November 3, 2014Posted by on
Brandon Jennings‘s incomparable Cali-born swagger is part of the reason he’s in the NBA. When we’re finally able to measure player confidence, we’ll find that Jennings’s confidence in Jennings borders on the absurd and so far that’s been enough. Despite miserable shooting that’s followed him from Italy to Milwaukee to Detroit, he keeps finding work as a starter, but how long will it last under the no-nonsense regime of Stan Van Gundy? Just three games into the 2014-15 season and incumbent journeyman point guard/tight beard-line wearing D.J. Augustin is creeping into Jennings’s minutes like a spider nibbling away at his ink-covered skin in the night. And Brandon is not happy! Or is he?
Like point guards passing through an identity crisis-having team, these are the days of Stan Van Gundy’s life. And while I’m certain SVG has the pros and cons, strengths and weaknesses of each point guard narrowed to the granular details, what offers a guide to competition better than boxing’s tried and true Tale of the Tape format? Nothing, so let’s get to the tape and see who’s really the best fit for Detroit’s lead guard spot. To quote the great Liquid Swords, “you don’t understand my words, but you must choose one. So come boy, choose life or death:”
March 11, 2013Posted by on
The chorus from left to right:
- Eric Bledsoe wearing a black suit, his view almost blocked by a teammate. His expression is one of in-the-moment processing mashed up with the first hints that something smells awful.
- Ryan Hollins: Hands on head, shock and surprise. Perhaps one of the more excitable players in the league already; this moment will likely be the highlight of his season—even if the Clips win a title.
- Trey Thompkins: Fairly certain this is Thompkins and Thompkins has seen the light. He looks like a man seeing the gates of Heaven open before his eyes and he can’t believe he’s worthy of being there.
- Jamal Crawford: Arms extended above his head in a classic NBA Dunk Contest pose that simultaneously communicates his rating of a 10 and the ending of the contest (or in this case, the game).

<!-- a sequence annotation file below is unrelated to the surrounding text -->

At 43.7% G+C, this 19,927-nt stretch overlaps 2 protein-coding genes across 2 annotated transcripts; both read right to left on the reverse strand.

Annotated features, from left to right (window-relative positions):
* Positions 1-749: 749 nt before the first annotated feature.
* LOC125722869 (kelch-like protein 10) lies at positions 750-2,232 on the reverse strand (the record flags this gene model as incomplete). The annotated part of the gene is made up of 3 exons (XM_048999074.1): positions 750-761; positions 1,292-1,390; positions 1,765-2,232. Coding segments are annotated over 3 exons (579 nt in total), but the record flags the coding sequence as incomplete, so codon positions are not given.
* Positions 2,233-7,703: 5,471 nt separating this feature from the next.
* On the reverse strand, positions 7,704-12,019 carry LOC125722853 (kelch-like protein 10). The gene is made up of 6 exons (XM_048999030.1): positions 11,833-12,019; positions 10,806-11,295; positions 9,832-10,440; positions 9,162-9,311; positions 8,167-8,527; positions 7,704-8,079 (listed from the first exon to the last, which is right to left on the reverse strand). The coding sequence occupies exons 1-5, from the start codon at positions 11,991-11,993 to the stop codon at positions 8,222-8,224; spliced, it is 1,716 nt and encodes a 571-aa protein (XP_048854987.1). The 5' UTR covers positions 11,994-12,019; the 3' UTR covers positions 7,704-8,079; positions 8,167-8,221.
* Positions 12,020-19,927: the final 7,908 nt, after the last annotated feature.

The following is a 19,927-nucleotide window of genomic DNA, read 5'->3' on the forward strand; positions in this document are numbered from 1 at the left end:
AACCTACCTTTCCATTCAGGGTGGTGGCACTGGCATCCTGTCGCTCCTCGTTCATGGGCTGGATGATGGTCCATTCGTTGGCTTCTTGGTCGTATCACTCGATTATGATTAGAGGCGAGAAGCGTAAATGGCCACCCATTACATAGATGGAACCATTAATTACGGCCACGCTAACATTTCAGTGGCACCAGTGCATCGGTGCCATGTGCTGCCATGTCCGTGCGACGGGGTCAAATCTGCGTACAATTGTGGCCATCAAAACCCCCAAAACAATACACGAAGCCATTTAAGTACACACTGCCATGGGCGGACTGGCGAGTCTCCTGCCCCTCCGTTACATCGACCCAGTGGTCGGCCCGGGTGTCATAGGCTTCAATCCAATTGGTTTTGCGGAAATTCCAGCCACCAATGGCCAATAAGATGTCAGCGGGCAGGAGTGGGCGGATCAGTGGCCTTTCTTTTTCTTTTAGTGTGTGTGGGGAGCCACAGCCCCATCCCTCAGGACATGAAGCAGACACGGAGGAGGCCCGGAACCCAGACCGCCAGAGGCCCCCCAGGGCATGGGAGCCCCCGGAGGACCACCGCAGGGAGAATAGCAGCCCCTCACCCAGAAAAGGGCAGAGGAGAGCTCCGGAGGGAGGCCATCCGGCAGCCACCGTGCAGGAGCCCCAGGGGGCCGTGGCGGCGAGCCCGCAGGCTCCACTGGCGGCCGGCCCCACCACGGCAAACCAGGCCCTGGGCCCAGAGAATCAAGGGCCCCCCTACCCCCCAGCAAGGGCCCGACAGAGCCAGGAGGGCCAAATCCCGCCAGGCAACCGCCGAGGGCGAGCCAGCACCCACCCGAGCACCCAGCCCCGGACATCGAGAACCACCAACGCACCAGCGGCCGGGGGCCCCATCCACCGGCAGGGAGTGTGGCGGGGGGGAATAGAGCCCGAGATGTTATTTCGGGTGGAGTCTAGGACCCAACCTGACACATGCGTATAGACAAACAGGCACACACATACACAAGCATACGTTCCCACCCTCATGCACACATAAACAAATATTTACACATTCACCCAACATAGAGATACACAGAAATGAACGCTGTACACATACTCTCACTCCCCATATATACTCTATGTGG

- Blake Griffin: A dunker extraordinaire in his own right, Griffin jumped off the bench and can be seen looking to his right where he promptly ran although his destination was undetermined. He eventually had to be restrained by coach Vinny Del Negro.
- Maalik Wayns: Just signed to a 10-day contract a couple days ago, Wayns’ reaction was natural, unbridled.
- Willie Green: It was almost like Green was being swept away in the reverberations of the dunk and collision. The face stretched with the mouth agape in a stretched out “OOOOOOHHHHHHHHHH” is clearly one of the more natural reactions to aerial collisions that occur with this force.
- Joe Resendez: Had to do a big of digging to identify Mr. Resendez who acts as the assistant athletic trainer and strength and conditioning coach. He kind of looks like Ben Stiller, but that doesn’t matter much. We expect our coaches and staff members to stay mostly buttoned up, but Resendez looks caught up in the moment. His teeth are clenched, his face masked in aggression. He’s enjoying Brandon Knight’s pain.
- Marc Iavaroni: The half of his face that we can see looks a little like a young Brent Musburger. Of all the faces we’ve seen so far, Iavaroni’s is the first that shows an actual concern for Knight.
The witnesses from left to right:
- Caron Butler: It’s hard to gauge his reaction at this point. On the video clip, we can see him making faces, but in this fresh, post-dunk moment, he seems to be contemplatively pitying Knight.
- Charlie Villanueva: Perhaps the most telling reaction of all the players. Villanueva’s is one that expresses to us not just the ill fate of his teammate, but that Knight’s embarrassment is symbolic of Detroit’s night: Far away from home in your opponent’s house without a friend in sight. Not only are you and your mates thrashed by 32 points, but your opponent is humiliating you and enjoying a celebration at your expense. This is a terrible moment for Detroit’s morale.
- Lamar Odom: In the video, you can catch Odom yelling enthusiastically, but at this point he seems more interested in the bench’s reaction. He was drifting away from the play after setting a screen on Villanueva and was the player on the court furthest from the epicenter of the carnage.
- Greg Monroe: Possibly my favorite reaction. He’s frozen; caught between his natural urge to react similar to the Clippers bench. You can see his lips prepping for the “OOOOOOOHHHHHHHH,” but his self-control is strong enough to maintain his composure. So he stands and stares, paralyzed between his urges and his self-control.
- Chris Paul: The archetypal table setter, Paul tossed the lob that led to the thunderous smash and celebrated appropriately.
- Bennett Salvatore: Salvatore is serious, committed to professionalism and has spent decades witnessing up close the athletic feats of NBA players. That being said, there’s a sense of surprise and hints of entertainment hiding in those creases and behind the eyes.
The Combatants, from left to right: